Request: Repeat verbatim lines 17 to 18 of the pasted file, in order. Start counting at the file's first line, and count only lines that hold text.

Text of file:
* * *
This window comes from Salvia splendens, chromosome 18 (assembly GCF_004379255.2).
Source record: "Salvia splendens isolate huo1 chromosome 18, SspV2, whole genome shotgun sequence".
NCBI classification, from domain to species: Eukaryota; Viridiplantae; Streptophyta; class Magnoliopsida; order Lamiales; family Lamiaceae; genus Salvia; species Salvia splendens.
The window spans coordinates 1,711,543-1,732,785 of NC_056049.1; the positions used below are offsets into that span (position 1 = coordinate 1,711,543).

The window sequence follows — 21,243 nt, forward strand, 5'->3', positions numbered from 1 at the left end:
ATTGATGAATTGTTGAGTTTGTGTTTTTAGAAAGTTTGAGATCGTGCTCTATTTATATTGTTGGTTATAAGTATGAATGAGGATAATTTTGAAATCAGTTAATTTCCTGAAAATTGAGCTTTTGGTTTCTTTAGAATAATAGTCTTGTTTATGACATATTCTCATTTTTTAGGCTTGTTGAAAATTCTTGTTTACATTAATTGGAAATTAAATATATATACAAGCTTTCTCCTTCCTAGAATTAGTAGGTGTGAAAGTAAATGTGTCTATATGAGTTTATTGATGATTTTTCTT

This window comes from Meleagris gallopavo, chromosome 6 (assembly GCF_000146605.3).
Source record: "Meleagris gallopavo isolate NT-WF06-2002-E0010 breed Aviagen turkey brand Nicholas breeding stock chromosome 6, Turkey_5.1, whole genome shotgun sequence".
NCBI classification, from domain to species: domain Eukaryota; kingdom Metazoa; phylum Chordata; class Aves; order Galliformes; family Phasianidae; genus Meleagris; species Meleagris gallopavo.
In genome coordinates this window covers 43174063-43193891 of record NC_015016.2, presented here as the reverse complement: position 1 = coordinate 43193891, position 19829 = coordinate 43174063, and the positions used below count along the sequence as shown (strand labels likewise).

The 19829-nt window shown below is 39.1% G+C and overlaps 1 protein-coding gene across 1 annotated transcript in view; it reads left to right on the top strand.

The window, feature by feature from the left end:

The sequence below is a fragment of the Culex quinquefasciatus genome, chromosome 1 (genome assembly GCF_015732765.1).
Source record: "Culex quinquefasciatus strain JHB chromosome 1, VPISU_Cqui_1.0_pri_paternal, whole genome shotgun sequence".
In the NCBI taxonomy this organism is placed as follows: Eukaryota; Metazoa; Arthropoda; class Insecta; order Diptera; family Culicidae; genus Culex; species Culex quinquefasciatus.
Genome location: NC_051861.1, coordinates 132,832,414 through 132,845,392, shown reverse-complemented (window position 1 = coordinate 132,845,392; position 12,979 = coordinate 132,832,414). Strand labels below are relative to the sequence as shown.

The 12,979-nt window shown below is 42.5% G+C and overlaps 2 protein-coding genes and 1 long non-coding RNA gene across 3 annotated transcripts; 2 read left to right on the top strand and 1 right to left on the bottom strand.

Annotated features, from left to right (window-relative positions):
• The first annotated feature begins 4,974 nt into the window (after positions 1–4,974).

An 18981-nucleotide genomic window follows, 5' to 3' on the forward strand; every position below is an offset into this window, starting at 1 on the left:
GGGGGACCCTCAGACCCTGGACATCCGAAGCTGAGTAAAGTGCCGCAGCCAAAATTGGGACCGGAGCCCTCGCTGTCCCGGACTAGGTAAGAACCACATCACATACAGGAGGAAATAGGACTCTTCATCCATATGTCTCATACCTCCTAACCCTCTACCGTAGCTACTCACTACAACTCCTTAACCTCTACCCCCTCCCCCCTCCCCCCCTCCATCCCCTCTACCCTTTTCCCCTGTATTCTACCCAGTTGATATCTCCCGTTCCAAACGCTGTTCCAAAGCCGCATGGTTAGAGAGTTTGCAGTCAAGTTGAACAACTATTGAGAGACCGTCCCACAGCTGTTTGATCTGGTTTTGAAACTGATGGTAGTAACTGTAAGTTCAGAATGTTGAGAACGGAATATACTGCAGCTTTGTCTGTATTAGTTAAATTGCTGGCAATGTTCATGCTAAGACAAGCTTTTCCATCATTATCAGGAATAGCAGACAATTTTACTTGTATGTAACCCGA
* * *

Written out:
The 12,979-nt window shown below is 42.5% G+C and overlaps 2 protein-coding genes and 1 long non-coding RNA gene across 3 annotated transcripts; 2 read left to right on the top strand and 1 right to left on the bottom strand.

Annotated features, from left to right (window-relative positions):